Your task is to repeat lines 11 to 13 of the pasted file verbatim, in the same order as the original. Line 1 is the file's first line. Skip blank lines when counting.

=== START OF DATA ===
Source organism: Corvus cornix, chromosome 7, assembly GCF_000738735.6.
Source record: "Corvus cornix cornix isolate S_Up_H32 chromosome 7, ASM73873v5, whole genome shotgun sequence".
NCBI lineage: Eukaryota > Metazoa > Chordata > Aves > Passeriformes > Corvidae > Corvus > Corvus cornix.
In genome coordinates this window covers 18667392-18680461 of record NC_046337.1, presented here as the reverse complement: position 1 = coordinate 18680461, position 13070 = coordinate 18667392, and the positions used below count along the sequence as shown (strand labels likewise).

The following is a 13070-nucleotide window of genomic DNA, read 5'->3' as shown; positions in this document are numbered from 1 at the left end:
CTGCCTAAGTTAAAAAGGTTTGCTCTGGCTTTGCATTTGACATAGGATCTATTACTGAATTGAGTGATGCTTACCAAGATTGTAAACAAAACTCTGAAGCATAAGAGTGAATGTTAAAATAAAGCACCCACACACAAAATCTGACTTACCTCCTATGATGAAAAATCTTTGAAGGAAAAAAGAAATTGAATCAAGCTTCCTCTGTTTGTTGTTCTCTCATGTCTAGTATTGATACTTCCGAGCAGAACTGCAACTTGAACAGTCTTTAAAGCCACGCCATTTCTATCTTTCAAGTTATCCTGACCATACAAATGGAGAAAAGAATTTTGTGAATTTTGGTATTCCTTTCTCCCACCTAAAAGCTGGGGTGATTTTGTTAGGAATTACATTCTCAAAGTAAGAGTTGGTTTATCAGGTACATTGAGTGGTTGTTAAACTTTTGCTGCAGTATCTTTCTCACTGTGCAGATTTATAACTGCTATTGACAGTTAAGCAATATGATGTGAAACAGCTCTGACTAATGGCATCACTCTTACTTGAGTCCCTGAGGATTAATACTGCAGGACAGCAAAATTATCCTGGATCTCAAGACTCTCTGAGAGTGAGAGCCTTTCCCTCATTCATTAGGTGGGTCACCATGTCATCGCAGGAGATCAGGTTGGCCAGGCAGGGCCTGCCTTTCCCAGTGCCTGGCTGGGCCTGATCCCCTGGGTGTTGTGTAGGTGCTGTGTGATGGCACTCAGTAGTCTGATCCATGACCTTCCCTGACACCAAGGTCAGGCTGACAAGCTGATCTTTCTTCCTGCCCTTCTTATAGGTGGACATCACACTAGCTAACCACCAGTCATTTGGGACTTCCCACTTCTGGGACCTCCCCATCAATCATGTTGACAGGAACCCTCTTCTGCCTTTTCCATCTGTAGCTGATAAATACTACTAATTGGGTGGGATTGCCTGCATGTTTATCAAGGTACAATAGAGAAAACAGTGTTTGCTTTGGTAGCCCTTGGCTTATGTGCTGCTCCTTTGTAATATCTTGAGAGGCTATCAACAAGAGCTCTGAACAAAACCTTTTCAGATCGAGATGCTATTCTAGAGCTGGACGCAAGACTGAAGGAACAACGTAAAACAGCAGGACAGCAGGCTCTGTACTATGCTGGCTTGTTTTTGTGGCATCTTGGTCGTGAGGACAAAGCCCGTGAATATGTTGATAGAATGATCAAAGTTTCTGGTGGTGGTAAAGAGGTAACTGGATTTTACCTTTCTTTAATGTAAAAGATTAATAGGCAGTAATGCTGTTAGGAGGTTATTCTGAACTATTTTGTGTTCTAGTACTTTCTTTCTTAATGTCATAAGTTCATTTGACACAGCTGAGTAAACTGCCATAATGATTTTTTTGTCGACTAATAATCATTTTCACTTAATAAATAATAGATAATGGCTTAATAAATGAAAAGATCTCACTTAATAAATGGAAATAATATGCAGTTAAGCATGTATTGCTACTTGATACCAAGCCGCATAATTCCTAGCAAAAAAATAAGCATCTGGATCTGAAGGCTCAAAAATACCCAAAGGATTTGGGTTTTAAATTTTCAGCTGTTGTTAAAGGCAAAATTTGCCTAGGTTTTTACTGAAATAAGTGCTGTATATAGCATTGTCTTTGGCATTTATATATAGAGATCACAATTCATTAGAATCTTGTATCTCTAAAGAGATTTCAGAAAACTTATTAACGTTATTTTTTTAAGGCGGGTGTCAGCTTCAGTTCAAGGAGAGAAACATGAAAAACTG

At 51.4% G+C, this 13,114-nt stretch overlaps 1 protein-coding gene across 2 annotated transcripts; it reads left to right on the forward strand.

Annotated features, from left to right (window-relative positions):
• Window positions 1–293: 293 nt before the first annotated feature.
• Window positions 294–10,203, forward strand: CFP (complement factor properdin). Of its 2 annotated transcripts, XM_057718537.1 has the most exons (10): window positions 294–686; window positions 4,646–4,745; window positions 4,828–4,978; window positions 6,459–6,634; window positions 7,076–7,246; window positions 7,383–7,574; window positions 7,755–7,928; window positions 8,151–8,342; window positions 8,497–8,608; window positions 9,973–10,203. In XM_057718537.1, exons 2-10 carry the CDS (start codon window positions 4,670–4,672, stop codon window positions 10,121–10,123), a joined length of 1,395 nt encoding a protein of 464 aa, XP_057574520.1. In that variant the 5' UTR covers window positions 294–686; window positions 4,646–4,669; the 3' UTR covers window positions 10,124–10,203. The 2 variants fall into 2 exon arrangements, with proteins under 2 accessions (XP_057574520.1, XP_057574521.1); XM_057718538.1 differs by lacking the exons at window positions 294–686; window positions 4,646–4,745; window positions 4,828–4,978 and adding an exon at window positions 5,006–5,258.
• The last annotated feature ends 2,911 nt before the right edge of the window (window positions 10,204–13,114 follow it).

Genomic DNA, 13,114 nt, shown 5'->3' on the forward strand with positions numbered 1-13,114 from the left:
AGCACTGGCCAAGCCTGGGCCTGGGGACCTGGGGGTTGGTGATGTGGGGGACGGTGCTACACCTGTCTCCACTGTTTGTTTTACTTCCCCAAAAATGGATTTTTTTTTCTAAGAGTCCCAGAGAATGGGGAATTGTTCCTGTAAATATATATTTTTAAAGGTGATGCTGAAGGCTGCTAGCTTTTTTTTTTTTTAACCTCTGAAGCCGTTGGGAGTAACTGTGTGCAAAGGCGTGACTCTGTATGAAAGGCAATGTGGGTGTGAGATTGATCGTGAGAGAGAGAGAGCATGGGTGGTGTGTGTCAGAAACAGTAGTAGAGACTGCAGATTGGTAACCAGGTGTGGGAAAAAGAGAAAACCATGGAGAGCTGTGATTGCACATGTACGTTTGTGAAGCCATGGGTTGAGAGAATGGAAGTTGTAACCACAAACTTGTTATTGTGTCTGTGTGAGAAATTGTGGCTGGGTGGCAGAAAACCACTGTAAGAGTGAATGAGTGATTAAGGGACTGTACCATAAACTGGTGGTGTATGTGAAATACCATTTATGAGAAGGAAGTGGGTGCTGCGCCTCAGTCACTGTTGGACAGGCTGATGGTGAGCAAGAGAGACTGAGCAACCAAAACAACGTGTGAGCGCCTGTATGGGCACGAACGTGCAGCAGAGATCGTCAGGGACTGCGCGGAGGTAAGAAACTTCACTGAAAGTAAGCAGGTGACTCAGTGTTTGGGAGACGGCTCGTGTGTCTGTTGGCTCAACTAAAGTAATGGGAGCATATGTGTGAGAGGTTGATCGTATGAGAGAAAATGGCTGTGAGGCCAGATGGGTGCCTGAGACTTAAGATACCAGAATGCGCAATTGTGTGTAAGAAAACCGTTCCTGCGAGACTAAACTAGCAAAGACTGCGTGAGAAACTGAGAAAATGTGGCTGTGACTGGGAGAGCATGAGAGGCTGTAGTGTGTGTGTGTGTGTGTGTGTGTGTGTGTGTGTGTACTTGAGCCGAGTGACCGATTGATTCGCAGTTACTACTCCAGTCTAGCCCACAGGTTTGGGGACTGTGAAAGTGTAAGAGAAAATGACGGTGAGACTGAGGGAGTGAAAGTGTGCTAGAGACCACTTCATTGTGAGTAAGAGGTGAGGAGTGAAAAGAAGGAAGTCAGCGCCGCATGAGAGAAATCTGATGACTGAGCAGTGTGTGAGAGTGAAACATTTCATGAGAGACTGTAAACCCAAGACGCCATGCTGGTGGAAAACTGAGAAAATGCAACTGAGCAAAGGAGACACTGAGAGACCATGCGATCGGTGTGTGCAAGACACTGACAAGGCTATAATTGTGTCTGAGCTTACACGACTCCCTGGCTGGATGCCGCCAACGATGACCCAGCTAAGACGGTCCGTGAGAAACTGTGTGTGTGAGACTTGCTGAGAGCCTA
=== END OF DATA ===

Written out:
• The last annotated feature ends 2,911 nt before the right edge of the window (window positions 10,204–13,114 follow it).

Genomic DNA, 13,114 nt, shown 5'->3' on the forward strand with positions numbered 1-13,114 from the left:
AGCACTGGCCAAGCCTGGGCCTGGGGACCTGGGGGTTGGTGATGTGGGGGACGGTGCTACACCTGTCTCCACTGTTTGTTTTACTTCCCCAAAAATGGATTTTTTTTTCTAAGAGTCCCAGAGAATGGGGAATTGTTCCTGTAAATATATATTTTTAAAGGTGATGCTGAAGGCTGCTAGCTTTTTTTTTTTTTAACCTCTGAAGCCGTTGGGAGTAACTGTGTGCAAAGGCGTGACTCTGTATGAAAGGCAATGTGGGTGTGAGATTGATCGTGAGAGAGAGAGAGCATGGGTGGTGTGTGTCAGAAACAGTAGTAGAGACTGCAGATTGGTAACCAGGTGTGGGAAAAAGAGAAAACCATGGAGAGCTGTGATTGCACATGTACGTTTGTGAAGCCATGGGTTGAGAGAATGGAAGTTGTAACCACAAACTTGTTATTGTGTCTGTGTGAGAAATTGTGGCTGGGTGGCAGAAAACCACTGTAAGAGTGAATGAGTGATTAAGGGACTGTACCATAAACTGGTGGTGTATGTGAAATACCATTTATGAGAAGGAAGTGGGTGCTGCGCCTCAGTCACTGTTGGACAGGCTGATGGTGAGCAAGAGAGACTGAGCAACCAAAACAACGTGTGAGCGCCTGTATGGGCACGAACGTGCAGCAGAGATCGTCAGGGACTGCGCGGAGGTAAGAAACTTCACTGAAAGTAAGCAGGTGACTCAGTGTTTGGGAGACGGCTCGTGTGTCTGTTGGCTCAACTAAAGTAATGGGAGCATATGTGTGAGAGGTTGATCGTATGAGAGAAAATGGCTGTGAGGCCAGATGGGTGCCTGAGACTTAAGATACCAGAATGCGCAATTGTGTGTAAGAAAACCGTTCCTGCGAGACTAAACTAGCAAAGACTGCGTGAGAAACTGAGAAAATGTGGCTGTGACTGGGAGAGCATGAGAGGCTGTAGTGTGTGTGTGTGTGTGTGTGTGTGTGTGTGTGTGTACTTGAGCCGAGTGACCGATTGATTCGCAGTTACTACTCCAGTCTAGCCCACAGGTTTGGGGACTGTGAAAGTGTAAGAGAAAATGACGGTGAGACTGAGGGAGTGAAAGTGTGCTAGAGACCACTTCATTGTGAGTAAGAGGTGAGGAGTGAAAAGAAGGAAGTCAGCGCCGCATGAGAGAAATCTGATGACTGAGCAGTGTGTGAGAGTGAAACATTTCATGAGAGACTGTAAACCCAAGACGCCATGCTGGTGGAAAACTGAGAAAATGCAACTGAGCAAAGGAGACACTGAGAGACCATGCGATCGGTGTGTGCAAGACACTGACAAGGCTATAATTGTGTCTGAGCTTACACGACTCCCTGGCTGGATGCCGCCAACGATGACCCAGCTAAGACGGTCCGTGAGAAACTGTGTGTGTGAGACTTGCTGAGAGCCTA